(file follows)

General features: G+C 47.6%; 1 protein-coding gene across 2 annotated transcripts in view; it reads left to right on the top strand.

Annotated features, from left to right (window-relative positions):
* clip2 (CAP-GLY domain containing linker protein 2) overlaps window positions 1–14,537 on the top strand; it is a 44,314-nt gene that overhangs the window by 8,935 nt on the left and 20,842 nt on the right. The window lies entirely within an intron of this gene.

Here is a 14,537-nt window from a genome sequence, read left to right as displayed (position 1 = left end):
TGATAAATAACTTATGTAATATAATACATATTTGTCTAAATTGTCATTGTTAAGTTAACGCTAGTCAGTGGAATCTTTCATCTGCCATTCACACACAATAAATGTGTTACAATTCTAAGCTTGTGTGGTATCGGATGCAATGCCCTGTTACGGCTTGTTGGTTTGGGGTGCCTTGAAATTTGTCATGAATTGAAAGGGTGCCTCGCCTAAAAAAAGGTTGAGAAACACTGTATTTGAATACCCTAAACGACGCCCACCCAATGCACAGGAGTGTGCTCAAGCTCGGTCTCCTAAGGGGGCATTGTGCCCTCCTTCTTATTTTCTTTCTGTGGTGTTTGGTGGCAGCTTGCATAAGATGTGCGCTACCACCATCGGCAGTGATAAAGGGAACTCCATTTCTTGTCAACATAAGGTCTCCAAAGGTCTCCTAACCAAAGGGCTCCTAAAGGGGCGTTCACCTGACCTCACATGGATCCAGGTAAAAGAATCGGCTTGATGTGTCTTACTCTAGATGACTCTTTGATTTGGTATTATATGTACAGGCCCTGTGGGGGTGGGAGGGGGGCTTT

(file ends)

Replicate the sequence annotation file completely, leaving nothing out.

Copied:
General features: G+C 47.6%; 1 protein-coding gene across 2 annotated transcripts in view; it reads left to right on the top strand.

Annotated features, from left to right (window-relative positions):
* clip2 (CAP-GLY domain containing linker protein 2) overlaps window positions 1–14,537 on the top strand; it is a 44,314-nt gene that overhangs the window by 8,935 nt on the left and 20,842 nt on the right. The window lies entirely within an intron of this gene.

Here is a 14,537-nt window from a genome sequence, read left to right as displayed (position 1 = left end):
TGATAAATAACTTATGTAATATAATACATATTTGTCTAAATTGTCATTGTTAAGTTAACGCTAGTCAGTGGAATCTTTCATCTGCCATTCACACACAATAAATGTGTTACAATTCTAAGCTTGTGTGGTATCGGATGCAATGCCCTGTTACGGCTTGTTGGTTTGGGGTGCCTTGAAATTTGTCATGAATTGAAAGGGTGCCTCGCCTAAAAAAAGGTTGAGAAACACTGTATTTGAATACCCTAAACGACGCCCACCCAATGCACAGGAGTGTGCTCAAGCTCGGTCTCCTAAGGGGGCATTGTGCCCTCCTTCTTATTTTCTTTCTGTGGTGTTTGGTGGCAGCTTGCATAAGATGTGCGCTACCACCATCGGCAGTGATAAAGGGAACTCCATTTCTTGTCAACATAAGGTCTCCAAAGGTCTCCTAACCAAAGGGCTCCTAAAGGGGCGTTCACCTGACCTCACATGGATCCAGGTAAAAGAATCGGCTTGATGTGTCTTACTCTAGATGACTCTTTGATTTGGTATTATATGTACAGGCCCTGTGGGGGTGGGAGGGGGGCTTT